Tuesday, February 22, 2011

Windy Wonderland

            The wind has been ridiculously strong for the past week.   It’s also tried to snow a couple of times, but the wind won’t let any of it accumulate, unless you have a doorway that happens to face north.   The snow seems to accumulate right there just fine.   A friend informed me that she had to shovel out her door four times in one day because the drifts kept piling up on her porch.   After spending a day at the aquarium watching the snow blow past the building, I was sure I was going to have to break out the snowblower.  

           Just to clarify, when someone says snowblower, I think of  a handheld, extension-cord-powered, outdoor gizmo – something a bit like a large hair dryer for the driveway.    Here in Alaska, snowblower is the name for the 2-stoke engine, caterpillar-treaded, snow-destroying tank that lives in the woodshed.    But when I actually fired up the snow-destroying tank, not enough of the snow had actually stuck to the ground for the snowblower to do any good.   (No idea where all the snow ended up – probably it’s all piling into drifts on Julie’s porch.)

            We don't have any new snow, but the wind is more than making up for it.   Standing in the aquarium, in some places you can literally feel the building vibrating with some of the gusts.   And when it did snow, it felt like the outdoor exhibits had turned into seal-themed snow globes.   We had to keep the doors to the outside areas locked, because otherwise the wind kept blowing them open.   Not surprisingly, very few of the visitors were interested in going outside anyway, since the wind chill was flirting with 20 below.   So I kept myself busy manning the touch tank, and watching Tongass the seal chasing the surface waves in his tank.   (I didn’t know you could get surface chop in a thirty-foot pool.   The seals apparently think it’s pretty cool.)

            A few nights ago, I got to go on my first Alaskan epic adventure of this winter season.   (Not counting the trip to pick up my car, which the auto transport elves finally delivered to Anchorage last week.   Although if you want to talk about levels of frustration, incompetence, and misinformation, epic would be a very appropriate word.   I’m just glad the car’s here, and the battery still starts.   Now I just need to get the wiper fluid to stop freezing to my windshield, and I will be all set.)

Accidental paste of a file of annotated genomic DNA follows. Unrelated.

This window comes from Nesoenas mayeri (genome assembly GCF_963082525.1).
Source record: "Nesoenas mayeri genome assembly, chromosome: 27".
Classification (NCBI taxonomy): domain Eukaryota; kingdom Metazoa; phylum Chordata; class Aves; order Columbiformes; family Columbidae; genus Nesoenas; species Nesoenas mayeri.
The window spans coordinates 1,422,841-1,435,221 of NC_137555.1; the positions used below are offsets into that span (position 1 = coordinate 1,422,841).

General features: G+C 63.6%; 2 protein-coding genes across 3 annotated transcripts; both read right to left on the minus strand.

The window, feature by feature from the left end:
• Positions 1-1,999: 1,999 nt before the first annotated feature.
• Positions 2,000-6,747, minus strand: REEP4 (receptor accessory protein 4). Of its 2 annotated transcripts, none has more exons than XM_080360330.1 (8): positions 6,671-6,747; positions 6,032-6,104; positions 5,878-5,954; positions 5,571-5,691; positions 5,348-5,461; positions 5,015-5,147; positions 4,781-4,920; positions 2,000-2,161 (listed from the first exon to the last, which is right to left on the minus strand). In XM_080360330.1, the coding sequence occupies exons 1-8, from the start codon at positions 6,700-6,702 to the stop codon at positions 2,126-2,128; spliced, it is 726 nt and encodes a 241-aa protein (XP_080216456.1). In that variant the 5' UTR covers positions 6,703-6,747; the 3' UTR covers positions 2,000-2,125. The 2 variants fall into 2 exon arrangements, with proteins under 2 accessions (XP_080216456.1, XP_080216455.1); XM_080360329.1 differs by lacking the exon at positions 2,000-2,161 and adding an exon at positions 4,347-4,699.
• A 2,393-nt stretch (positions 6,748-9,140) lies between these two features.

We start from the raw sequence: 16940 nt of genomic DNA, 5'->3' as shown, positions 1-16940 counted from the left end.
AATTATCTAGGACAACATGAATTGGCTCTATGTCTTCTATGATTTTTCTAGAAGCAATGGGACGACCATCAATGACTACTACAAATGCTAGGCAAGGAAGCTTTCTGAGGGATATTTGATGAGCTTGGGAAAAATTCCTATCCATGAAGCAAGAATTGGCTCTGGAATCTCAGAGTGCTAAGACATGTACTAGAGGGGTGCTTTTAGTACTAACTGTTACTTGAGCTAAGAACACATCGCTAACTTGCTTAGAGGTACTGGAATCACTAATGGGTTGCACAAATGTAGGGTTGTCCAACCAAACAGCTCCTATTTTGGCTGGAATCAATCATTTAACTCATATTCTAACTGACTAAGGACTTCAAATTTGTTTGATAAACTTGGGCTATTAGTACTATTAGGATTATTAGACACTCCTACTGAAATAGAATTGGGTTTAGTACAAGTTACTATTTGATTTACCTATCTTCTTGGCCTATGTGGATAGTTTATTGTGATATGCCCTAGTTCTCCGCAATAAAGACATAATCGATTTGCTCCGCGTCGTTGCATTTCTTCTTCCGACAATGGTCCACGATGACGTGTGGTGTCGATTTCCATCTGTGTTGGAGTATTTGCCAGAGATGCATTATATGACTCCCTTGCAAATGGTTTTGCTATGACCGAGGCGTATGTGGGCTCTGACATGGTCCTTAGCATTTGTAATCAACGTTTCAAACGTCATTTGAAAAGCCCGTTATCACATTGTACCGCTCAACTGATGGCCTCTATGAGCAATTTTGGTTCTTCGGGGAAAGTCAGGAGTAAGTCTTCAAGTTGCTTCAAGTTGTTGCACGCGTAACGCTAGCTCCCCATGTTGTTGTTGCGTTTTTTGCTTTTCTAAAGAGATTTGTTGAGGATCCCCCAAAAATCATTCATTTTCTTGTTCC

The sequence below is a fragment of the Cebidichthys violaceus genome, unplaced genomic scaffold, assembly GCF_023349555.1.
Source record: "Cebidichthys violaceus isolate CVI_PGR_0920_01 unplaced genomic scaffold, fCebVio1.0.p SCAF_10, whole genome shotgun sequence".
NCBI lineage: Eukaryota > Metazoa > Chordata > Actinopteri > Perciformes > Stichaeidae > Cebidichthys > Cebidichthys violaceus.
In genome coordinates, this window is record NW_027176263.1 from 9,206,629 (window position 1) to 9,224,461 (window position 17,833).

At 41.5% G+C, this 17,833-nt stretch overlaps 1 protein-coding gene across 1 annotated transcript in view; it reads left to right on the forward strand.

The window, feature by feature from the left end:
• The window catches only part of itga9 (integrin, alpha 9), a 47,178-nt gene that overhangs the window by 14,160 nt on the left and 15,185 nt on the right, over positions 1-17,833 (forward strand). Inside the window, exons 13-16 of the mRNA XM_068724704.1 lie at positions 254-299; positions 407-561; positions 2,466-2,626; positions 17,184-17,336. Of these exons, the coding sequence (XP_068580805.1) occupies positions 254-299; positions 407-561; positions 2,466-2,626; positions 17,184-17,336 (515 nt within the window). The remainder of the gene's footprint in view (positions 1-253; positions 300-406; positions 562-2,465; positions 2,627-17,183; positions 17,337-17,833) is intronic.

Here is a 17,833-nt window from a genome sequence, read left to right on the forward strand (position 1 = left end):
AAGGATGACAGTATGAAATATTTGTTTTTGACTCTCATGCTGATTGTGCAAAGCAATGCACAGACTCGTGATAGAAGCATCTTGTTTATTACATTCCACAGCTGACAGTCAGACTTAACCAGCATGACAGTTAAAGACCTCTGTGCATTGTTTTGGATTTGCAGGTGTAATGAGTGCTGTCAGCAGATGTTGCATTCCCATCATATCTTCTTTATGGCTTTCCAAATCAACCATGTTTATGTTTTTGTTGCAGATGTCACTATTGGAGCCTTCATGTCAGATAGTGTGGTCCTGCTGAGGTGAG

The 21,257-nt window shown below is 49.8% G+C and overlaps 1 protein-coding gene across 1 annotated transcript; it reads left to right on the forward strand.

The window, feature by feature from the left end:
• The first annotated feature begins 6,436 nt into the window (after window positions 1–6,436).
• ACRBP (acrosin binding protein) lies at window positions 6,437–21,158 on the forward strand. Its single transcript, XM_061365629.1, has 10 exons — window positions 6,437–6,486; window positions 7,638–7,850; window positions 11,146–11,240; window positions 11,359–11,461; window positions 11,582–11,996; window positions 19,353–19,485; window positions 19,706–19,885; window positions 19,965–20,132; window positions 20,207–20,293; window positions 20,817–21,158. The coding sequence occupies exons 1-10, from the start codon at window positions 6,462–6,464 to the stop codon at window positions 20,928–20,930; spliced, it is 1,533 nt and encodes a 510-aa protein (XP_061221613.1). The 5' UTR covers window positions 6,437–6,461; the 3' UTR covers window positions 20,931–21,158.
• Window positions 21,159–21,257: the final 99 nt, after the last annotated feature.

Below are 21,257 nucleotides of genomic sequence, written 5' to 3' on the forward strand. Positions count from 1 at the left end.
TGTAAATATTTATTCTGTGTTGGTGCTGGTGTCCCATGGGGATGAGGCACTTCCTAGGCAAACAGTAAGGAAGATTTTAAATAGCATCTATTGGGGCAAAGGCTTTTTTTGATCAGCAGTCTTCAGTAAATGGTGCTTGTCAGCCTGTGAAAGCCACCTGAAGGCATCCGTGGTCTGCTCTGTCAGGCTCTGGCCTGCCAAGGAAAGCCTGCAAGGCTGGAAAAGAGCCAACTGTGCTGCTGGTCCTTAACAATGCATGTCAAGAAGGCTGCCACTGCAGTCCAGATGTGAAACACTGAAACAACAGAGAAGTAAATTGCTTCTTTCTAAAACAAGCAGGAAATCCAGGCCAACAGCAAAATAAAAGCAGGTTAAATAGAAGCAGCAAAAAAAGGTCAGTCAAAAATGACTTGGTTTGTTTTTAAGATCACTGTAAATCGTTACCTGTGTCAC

I went out with a local snowshoeing group on Saturday night, to snowshoe under the full moon at the Mile 12 ski area.   There wasn’t actually a full moon (or there was, but it didn’t show up until after we got home) but the starlight more than made up for it.   Alaska is one of those places where, as long as the sky is clear, something up there will be glowing, regardless of what time of day it is.   On this particular evening, the stars were out in force.   And fortunately, where we were there was at least a little protection from the wind.

            Our intrepid leader, Sam, took us up a woody hillside trail that came out at a series of lakes and meadows all strung out on a bluff somewhere west of the highway.    The view of the stars on the lake was immense, and the snow was reflecting the light back, so you could see really, really well with just the snow and the starlight.   A few more prepared individuals had brought headlamps, but once we got out of the trees, we mostly turned them off.   Plus there were three dogs with us, all equipped with blinking LED collars, running around the meadow like a bunch of hyperactive UFOs.   At the top of the bluff, we intersected a power line cut, which we followed back down the hill to the ski area.   It felt really nice to go downhill through a big, wide corridor like that, especially since from the foliage sticking up through the snow, the corridor is probably chock full of devil’s club during the summer.   And it was too dark to really see the power lines very much, which helped maintain the illusion that we were in the middle of the woods.

            The hike was definitely more of a workout than I had planned on, and in that sense it was good that I didn’t seriously layer up, because I was working up a sweat the whole time we were out.   I was using borrowed snowshoes, and while I tried them out in the yard before jumping in the car, the bindings, which didn’t inspire a lot of confidence to begin with, ended up in a fubar-esque condition after maybe a quarter mile.   Fortunately, Sam pulled out some of the MacGyver-like Alaskan ingenuity that all long-time residents seem to have, and improvised a binding by taking the straps from the nonfunctional binding and tying them in fancy knots around my ankle.   I’m not sure what exactly he did, but all I can say is that it worked really, really well, and was undoubtedly what allowed me to finish the hike.   

            Now my question is, where do they keep this Alaskan ingenuity, and how do I sign up to get some?   It didn’t show up in my PO Box, or with my state ID.   Maybe I’ll get it with the Alaska permanent fund check.  

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